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IN THE NAME OF ALLAH, THE BENEFICENT, THE MERCIFUL
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"O you who believe! Be careful of your duty to Allah, and be with the truthful." [Noble Quran 9:119]

"If you obeyed most of those on earth they would mislead you far from Allah's way." [Noble Quran 6:116]

Return to the QURAN only - the complete and final STAND-ALONE Divine Message which also contains the authentic sunnah of the beloved Prophet Muhammad (SAAW)

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I bear witness that NONE is worthy of worship except ALLAH, He has NO partner nor partners, and I bear witness that Muhammad is the slave and Final Messenger of Allah.

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Sunday, June 1, 2014

Apartheid in Burma - worse than former South Africa, even worse than Israel.


Any oppression worse than the one by Israel really got to be a lot!

Update on the genocide of the Rohinygas in Burma:

Except  for the death toll about which apparently the author is misinformed,  the rest of this article is an honest effort by Nicholas Kristof to  awaken this ignorant world and the deniers of this episode.  Hope you will read and share.


BURMA'S APPALING APARTHEID
By Nicholas Kristof - The New York Times

May 28, 2014


SITTWE, Myanmar — Minura Begum has been in labor for almost 24 hours,  and the baby is stuck. Worse, it’s turned around, one tiny foot already  emerging into the world in a difficult breech delivery that threatens  the lives of mother and child alike.

Twenty-three years old and delivering her first child, Minura  desperately needs a doctor. But the Myanmar government has confined her, along with 150,000 others  to a quasi-concentration camp outside town here, and it blocks aid  workers from entering to provide medical help. She’s on her own.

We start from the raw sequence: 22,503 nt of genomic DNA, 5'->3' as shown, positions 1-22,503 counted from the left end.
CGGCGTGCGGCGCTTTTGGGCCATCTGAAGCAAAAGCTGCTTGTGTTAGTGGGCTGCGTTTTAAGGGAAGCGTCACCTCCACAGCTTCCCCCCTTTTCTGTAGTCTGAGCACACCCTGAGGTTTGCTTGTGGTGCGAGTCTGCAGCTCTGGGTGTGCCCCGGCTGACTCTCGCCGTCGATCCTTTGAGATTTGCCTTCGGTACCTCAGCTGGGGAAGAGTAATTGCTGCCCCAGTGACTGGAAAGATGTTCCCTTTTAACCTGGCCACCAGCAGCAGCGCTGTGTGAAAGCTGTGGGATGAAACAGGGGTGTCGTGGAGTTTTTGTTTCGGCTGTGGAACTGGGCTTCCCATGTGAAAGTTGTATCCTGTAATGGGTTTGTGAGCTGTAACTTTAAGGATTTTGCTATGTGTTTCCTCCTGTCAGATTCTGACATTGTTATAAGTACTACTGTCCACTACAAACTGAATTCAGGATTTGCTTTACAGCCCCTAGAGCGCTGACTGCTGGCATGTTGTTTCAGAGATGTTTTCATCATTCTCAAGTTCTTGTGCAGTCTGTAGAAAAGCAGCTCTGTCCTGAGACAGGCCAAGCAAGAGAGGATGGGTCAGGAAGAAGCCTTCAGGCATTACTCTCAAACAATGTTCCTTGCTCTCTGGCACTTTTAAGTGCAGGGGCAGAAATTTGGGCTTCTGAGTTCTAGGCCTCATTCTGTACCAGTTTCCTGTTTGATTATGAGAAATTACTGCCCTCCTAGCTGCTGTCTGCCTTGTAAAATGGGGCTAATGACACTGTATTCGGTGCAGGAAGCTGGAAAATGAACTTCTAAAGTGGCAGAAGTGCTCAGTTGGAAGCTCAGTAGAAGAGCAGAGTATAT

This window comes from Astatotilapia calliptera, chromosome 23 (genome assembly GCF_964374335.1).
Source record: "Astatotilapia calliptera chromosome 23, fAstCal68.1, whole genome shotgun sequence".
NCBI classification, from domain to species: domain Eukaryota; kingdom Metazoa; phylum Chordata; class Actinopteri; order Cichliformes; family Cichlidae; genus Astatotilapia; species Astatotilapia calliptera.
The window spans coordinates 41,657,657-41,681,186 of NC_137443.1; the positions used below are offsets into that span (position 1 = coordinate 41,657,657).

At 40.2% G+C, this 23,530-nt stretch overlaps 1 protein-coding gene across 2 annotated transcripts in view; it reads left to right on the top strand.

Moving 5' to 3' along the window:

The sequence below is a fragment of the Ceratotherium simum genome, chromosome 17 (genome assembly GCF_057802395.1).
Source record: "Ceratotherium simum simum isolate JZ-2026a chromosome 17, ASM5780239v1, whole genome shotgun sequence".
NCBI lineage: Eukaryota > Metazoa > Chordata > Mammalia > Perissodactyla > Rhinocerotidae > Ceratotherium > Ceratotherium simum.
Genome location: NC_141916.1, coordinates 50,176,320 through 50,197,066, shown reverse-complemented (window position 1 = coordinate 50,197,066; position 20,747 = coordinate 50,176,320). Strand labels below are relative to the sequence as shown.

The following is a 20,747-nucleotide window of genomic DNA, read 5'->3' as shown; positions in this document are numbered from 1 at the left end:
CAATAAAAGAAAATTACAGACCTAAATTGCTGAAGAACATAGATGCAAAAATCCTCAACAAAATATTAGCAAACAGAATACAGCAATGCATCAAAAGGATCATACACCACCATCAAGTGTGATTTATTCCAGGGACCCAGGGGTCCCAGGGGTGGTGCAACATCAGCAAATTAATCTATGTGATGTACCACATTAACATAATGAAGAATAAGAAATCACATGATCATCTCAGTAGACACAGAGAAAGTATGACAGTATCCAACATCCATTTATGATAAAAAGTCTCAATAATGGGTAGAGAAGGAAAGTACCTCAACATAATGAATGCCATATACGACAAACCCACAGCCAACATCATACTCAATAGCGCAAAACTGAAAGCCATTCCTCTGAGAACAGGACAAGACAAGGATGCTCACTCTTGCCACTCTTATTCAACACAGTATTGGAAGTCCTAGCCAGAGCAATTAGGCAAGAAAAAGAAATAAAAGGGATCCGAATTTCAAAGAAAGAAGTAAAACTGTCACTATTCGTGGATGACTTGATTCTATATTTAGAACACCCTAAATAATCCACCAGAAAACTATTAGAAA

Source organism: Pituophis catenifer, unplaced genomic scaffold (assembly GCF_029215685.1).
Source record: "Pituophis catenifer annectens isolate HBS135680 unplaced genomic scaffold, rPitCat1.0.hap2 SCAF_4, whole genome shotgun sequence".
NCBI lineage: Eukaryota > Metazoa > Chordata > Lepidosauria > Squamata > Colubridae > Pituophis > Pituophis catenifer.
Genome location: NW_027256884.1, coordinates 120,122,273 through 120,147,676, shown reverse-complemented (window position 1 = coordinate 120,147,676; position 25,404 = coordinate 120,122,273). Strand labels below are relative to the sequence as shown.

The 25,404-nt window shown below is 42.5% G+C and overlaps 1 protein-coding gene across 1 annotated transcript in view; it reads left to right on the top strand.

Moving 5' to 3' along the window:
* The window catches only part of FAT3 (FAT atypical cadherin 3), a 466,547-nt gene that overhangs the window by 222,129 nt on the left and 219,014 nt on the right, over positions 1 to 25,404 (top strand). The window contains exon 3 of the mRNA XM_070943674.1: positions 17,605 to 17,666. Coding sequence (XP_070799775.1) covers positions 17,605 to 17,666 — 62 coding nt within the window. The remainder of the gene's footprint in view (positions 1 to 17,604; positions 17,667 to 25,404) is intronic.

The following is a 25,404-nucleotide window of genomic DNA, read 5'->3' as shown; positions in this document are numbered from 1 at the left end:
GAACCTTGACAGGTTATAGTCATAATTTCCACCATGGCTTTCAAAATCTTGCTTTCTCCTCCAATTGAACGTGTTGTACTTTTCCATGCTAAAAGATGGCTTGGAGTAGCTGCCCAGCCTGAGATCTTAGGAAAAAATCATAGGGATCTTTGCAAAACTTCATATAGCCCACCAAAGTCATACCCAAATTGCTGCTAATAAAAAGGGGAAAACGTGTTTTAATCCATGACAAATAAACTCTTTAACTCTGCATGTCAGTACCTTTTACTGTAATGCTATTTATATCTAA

Welcome to Myanmar, where tremendous democratic progress is being  swamped by crimes against humanity toward the Rohingya, a much-resented  Muslim minority in this Buddhist country. Budding democracy seems to  aggravate the persecution, for ethnic cleansing of an unpopular minority  appears to be a popular vote-getting strategy.

This is my annual “win-a-trip” journey, in which I take a university  student on a reporting trip to the developing world. I’m with this  year’s winner, Nicole Sganga  of Notre Dame University, spotlighting an injustice that some call a genocide.

There are more than one million Rohingya in Rakhine State in the northwest of Myanmar. They are distinct from the  local Buddhists both by darker skin and by their Islamic faith. For  decades, Myanmar’s military rulers have tried systematically to erase  the Rohingya’s existence with oppression, periodic mass expulsions and  denials of their identity.

There are no people called Rohingya in Myanmar,” U Win Myaing, a  spokesman for Rakhine State, told me. He said that most are simply  illegal immigrants from Bangladesh.  This narrative is absurd, as well as racist. A document as far back as 1799  refers to the Rohingya population here, and an 1826 report estimates  that 30 percent of the population of this region was Muslim.

Since clashes in 2012  claimed more than 200* lives — including children hacked with machetes —  the authorities have confined Rohingya to internment camps or their own  villages. They are stripped of citizenship and cannot freely go to the  market, to schools, to university, to hospitals.

(*Please know, this figure is either a misprint or a misinformation.  The death toll of Rohingyas was 200 during the first week of June 2012.  It's now well over 150,000 competing with the casualties in Syria).

Tens of thousands have made desperate attempts to flee by boat, with many drowning along the way.